Marel partners Dutch Protein & Services to offer crispy products

By Rod Addy contact

- Last updated on GMT

Consumers want crispy products without the need for frying, according to DPS and Marel
Consumers want crispy products without the need for frying, according to DPS and Marel

Related tags: Middle east

Marel has joined with Dutch Protein & Services (DPS) to offer a five-step coating solution delivering healthier, crispier meat products with a home-prepared appearance for oven cooking. 

Francis Fouwé, Marel area sales manager, product group convenience, disclosed the Crunchy Coat System at the Gulfood Manufacturing trade show, held in Dubai from October 27-29.

Europe was the first target market for the application, said Fouwé, but once momentum had built there, the Middle East, in addition to other regions also had potential. “Here they put crispy products into sandwiches,” ​he told GlobalMeatNews.

The application could be used for fresh or frozen food, he said. Foodservice businesses such as food-to-go outlets and sandwich shops were core targets, because use of fryers by some of them presented safety and security risks.

Alternative to frying

Providing an alternative to frying also meant companies didn’t need to worry about how they disposed of used fat, Fouwé explained.

Many consumers also wanted to avoid frying food, said Jan-Christoph Driessen, director at DPS, specialists in ingredients for further processing. “Almost nobody wants to fry, but they do want crunchiness.

“We started on the development about nine months ago. We took as our reference exactly the same crunchiness and crispness you get when you reheat products in the oven.”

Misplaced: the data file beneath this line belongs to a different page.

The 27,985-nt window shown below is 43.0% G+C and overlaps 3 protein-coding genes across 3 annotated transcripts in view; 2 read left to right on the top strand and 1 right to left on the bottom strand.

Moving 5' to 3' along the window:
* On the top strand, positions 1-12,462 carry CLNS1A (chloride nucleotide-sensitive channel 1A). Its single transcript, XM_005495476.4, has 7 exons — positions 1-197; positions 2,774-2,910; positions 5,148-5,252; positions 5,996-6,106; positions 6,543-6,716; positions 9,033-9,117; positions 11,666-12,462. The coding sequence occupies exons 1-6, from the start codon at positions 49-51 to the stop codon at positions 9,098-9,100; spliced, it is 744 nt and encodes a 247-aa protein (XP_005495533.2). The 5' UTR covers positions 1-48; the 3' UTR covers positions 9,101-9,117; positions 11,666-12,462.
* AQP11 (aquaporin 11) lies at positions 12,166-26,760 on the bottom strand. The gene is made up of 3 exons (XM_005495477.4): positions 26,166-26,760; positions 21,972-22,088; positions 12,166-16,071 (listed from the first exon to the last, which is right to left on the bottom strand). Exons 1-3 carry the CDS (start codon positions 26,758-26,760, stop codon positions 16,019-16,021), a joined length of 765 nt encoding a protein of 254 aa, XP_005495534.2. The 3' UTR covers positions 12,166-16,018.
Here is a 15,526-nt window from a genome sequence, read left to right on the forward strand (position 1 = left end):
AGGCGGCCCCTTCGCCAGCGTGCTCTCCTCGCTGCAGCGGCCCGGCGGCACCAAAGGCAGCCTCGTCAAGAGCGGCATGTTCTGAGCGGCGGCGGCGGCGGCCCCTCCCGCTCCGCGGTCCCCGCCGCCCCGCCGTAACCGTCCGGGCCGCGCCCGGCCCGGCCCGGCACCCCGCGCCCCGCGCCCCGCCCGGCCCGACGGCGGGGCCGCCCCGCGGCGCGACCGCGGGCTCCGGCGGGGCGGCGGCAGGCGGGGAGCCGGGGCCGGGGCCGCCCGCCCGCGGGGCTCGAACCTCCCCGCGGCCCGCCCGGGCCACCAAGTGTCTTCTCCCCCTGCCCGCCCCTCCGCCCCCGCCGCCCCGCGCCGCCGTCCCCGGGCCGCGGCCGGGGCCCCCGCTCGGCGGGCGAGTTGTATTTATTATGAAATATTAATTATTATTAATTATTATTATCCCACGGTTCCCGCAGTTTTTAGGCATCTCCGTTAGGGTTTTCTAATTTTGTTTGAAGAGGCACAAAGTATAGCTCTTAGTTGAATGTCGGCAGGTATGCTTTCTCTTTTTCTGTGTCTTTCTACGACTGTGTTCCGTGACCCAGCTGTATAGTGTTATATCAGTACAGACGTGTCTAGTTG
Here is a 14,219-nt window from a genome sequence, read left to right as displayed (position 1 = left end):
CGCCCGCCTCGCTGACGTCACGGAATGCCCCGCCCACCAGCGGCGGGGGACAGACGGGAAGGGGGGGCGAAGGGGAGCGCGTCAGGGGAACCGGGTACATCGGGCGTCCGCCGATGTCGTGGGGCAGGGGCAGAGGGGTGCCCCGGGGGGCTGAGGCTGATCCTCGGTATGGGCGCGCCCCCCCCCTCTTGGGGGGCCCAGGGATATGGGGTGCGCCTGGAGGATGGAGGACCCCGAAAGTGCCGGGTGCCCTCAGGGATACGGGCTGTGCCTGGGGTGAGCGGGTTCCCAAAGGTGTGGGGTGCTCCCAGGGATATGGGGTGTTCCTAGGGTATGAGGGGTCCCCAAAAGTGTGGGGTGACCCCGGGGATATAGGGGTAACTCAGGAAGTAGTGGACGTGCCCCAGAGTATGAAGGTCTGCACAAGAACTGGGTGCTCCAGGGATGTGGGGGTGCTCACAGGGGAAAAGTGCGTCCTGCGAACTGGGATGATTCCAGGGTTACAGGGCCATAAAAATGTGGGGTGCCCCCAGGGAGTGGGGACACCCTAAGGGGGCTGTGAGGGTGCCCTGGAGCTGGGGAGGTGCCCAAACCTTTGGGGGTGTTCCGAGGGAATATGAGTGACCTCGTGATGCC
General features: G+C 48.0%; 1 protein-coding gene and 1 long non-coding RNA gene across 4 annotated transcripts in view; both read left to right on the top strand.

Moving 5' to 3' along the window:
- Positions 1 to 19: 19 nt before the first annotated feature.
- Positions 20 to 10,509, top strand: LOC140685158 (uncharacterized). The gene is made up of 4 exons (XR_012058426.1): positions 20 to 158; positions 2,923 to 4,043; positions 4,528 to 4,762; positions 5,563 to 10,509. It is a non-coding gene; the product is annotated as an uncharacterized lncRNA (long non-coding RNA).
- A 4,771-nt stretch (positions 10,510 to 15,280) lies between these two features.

Key to the coating was that the breadcrumb used would not be damaged by the production process, he added. “Traditional machines created friction, damaging the breadcrumb. Marel has a coating machine that applies no friction, guaranteeing exactly the same results every time.

“The product is fried for a long time, much longer than traditional pre-fried products. After that, the consumer or restaurant can reheat them in the oven.

Lot of potential

“They are being introduced in the Netherlands. We see a lot of potential in Europe and other parts of the world, for example fast food chains in the Middle East, which don’t always have permission to use fryers. It opens a new channel for discussion.”

The five-step process initially involves applying a fine powder in a thin layer to the product. From there, the product is dipped in batter, then coated in breadcrumb, then dipped in batter again and then products are coated in breadcrumb one final time on a horizontal production line.

“Feedback from customers has been very positive,”​ said Driessen.

The next step was to make microwaveable products using the system, said Fouwé.

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